5 the Vitez Brigade all cases of failure to comply with

    6 this order and to seek assistance from the 7th Military

    7 Police Battalion commander in Vitez by calling him on

    8 the telephone number 711-308.

    9 3. Inform all members of our units of the

    10 contents of this order through subordinate commanders.

    11 4. This order comes into effect immediately,

    12 and company commanders are responsible to me for its

    13 full implementation.

    14 "The command of the 2nd Battalion, Zarko

    15 Saric."

    16 Tell us, General, is there any link between

    17 these two orders, D384, I think it was, and D387?

    18 A. There is. The main points of the order have

    19 almost been copied, but in this case, the battalion

    20 commander is referring to an order that he received

    21 from the Vitez Brigade, and clearly, through the system

    22 of the chain of command, document 384 was passed down

    23 to the grassroots level, that is, the soldiers, and

    24 this order was to be conveyed to all soldiers regarding

    25 the attitude they should take towards captured and



  53. 1 wounded soldiers of the BH army.

    2 Q. Let us go back to your chronology of events.

    3 On the 11th of September, you were preparing the attack

    4 on the Sljibcica hill. What happened on the 12th of

    5 September?

    6 A. On the 12th of September at about 7.30, the

    7 operations started on feature 529, Sljibcica.

    8 Q. Just a moment, please. The legal officer

    9 showed me that the number 592 was placed on the map.

    10 Which is the correct marking, please?

    11 A. Perhaps it would be best for me to look at

    12 the map, if possible?

    13 Q. General, would you use the microphone because

    14 of the transcript? What is the elevation of that hill?

    15 A. 592.

    16 Q. Please proceed. The operation started about

    17 7.30 and it lasted until the morning at 8.55. I then

    18 issued an order for halting the operation and we

    19 stopped the operation because, at the very beginning,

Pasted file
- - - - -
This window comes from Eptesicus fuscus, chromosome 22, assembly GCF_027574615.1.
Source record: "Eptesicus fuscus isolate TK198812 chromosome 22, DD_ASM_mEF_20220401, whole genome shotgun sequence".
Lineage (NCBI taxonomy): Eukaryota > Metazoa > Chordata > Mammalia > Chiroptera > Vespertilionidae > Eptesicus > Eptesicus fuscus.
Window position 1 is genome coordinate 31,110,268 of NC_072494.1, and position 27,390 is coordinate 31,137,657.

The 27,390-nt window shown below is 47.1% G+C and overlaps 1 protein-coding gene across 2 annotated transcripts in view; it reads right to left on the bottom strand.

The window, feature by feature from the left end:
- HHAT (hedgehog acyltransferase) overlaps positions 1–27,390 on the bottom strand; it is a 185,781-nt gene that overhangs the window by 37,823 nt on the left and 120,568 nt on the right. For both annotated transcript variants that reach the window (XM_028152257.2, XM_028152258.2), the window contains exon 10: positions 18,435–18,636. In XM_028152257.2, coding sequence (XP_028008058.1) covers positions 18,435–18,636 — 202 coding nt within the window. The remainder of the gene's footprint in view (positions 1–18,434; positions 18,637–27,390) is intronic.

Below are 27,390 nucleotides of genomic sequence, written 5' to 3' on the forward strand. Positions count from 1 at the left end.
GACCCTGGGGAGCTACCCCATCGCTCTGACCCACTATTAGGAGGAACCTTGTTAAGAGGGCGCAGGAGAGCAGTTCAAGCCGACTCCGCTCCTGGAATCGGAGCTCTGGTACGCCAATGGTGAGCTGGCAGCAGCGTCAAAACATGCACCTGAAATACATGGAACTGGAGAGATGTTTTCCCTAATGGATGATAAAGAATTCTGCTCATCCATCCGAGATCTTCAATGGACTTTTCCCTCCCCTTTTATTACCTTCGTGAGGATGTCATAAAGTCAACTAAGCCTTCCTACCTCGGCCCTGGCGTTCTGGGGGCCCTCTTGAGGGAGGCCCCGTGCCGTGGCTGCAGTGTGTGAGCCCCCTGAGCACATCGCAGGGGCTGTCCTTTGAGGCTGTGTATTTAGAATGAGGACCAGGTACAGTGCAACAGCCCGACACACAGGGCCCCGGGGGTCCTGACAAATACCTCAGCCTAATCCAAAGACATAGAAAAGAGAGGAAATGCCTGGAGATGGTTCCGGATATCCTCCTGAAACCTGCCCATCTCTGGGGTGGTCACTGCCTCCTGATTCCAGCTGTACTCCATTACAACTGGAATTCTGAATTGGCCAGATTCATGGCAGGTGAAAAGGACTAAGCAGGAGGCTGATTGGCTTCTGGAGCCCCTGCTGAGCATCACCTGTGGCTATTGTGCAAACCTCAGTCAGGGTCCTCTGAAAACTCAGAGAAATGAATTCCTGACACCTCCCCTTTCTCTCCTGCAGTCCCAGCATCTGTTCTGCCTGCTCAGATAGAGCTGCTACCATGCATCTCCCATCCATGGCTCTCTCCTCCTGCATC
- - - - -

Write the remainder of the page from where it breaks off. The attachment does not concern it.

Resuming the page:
20 the operation did not produce the results that we had

    21 expected.

    22 Q. Tell us, at the 592 point on Mount Sljibcica,

    23 what was it? Was it a village or something else?

    24 A. It was a completely regulated position where

    25 air defence weapons were installed of 20-millimetre



  54. 1 calibre, at times there was a tank too, and also some

    2 sniper rifles, and this position provided control over

    3 the area to the south towards the main

    4 Vitez-to-Busovaca road, and this was a classical

    5 regulated point of resistance for a unit of a

    6 strengthened platoon, possibly a company.

    7 In the immediate vicinity was the command

    8 post of the 2nd Battalion of the 325th Brigade.

    9 Q. Of which army?

    10 A. Of the BH army.

    11 Q. Tell us, were there any civilian dwellings

    12 and civilians there?

    13 A. No. The only other thing there was a

    14 electricity pillar which was destroyed by the BH army,

    15 and later we had a lot of difficulty putting it up

    16 again because it was a long distance electricity

    17 pillar.

    18 On the 13th of September, 1993, I received

    19 information from the International Red Cross that 70

    20 Croat civilians from Fojnica had been released and that

    21 they had been dispatched to Kiseljak.

    22 On the 14th of September, 1993, I asked for

    23 information about the loss of the position at Prosje,

    24 which is on the Busovaca front line, which we had lost

    25 several days previously.



  55. 1 On the 16th of September, 1993, I had a great

    2 deal of difficulty in the Travnik Brigade where there

    3 was a split again within the brigade ranks and a

    4 division into two groups within the brigade.

    5 On the 18th of September, 1993, I was visited

    6 by the commander or, rather, an officer of the British

    7 battalion of UNPROFOR who was a Major by rank, and he

    8 expressed his gratitude for our cooperation and respect

    9 of UNPROFOR forces during the Grbavica operation.

    10 That same day, I was visited by

    11 representatives of the European Monitoring Mission, and

    12 they thanked us for our cooperation, the cooperation of

    13 the command of the Central Bosnia Operative Zone in the

    14 execution of their mission.

    15 In the course of the day, I asked that the

    16 head of operations prepare a summary review for me of

    17 all requests and responses to those requests which we

    18 had addressed to the assistant for security, including

    19 all requests in connection with the investigation in

    20 the village of Ahmici.

    21 About 23.00, I went to visit the hospital in

    22 Nova Bila, and I visited about 80 wounded in that

    23 church-cum-hospital, and on the 19th of September,

    24 1993, there was an artillery and infantry attack on the

    25 defence lines in Vitez, that is, the front line of the



  56. 1 Vitez Brigade.

    2 Q. Did the front lines remain unchanged?

    3 A. No, they did not. The positions had moved

    4 from Zabrdze towards the explosives factory.

    5 Q. The question is: Did you gain or lose

    6 territory?

    7 A. We lost territory. Urgently during the

    8 night, at 22.00, I had a meeting with the commanders of

    9 the southern sector, the villages of Donja Veceriska,

    10 and with me was Colonel Filipovic and other associates,

    11 and this was one of the more dramatic situations that